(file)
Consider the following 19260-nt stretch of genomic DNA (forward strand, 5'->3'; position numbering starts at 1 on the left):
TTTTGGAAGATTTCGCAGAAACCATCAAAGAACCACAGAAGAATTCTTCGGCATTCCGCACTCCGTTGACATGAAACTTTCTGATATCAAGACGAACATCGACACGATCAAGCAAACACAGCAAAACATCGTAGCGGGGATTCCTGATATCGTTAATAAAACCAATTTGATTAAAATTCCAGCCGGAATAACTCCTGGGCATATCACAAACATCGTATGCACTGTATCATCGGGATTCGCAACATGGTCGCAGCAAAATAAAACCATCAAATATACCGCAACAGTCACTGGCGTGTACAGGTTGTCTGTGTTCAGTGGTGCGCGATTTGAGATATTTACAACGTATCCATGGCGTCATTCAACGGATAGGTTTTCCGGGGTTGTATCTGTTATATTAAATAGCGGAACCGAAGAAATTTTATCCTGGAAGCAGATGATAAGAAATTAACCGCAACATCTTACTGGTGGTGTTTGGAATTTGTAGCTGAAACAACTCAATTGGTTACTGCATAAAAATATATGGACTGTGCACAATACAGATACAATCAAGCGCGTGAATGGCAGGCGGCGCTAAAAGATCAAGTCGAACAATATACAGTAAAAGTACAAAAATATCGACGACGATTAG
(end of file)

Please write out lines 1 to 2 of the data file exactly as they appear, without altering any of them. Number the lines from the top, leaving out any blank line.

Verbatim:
Consider the following 19260-nt stretch of genomic DNA (forward strand, 5'->3'; position numbering starts at 1 on the left):
TTTTGGAAGATTTCGCAGAAACCATCAAAGAACCACAGAAGAATTCTTCGGCATTCCGCACTCCGTTGACATGAAACTTTCTGATATCAAGACGAACATCGACACGATCAAGCAAACACAGCAAAACATCGTAGCGGGGATTCCTGATATCGTTAATAAAACCAATTTGATTAAAATTCCAGCCGGAATAACTCCTGGGCATATCACAAACATCGTATGCACTGTATCATCGGGATTCGCAACATGGTCGCAGCAAAATAAAACCATCAAATATACCGCAACAGTCACTGGCGTGTACAGGTTGTCTGTGTTCAGTGGTGCGCGATTTGAGATATTTACAACGTATCCATGGCGTCATTCAACGGATAGGTTTTCCGGGGTTGTATCTGTTATATTAAATAGCGGAACCGAAGAAATTTTATCCTGGAAGCAGATGATAAGAAATTAACCGCAACATCTTACTGGTGGTGTTTGGAATTTGTAGCTGAAACAACTCAATTGGTTACTGCATAAAAATATATGGACTGTGCACAATACAGATACAATCAAGCGCGTGAATGGCAGGCGGCGCTAAAAGATCAAGTCGAACAATATACAGTAAAAGTACAAAAATATCGACGACGATTAG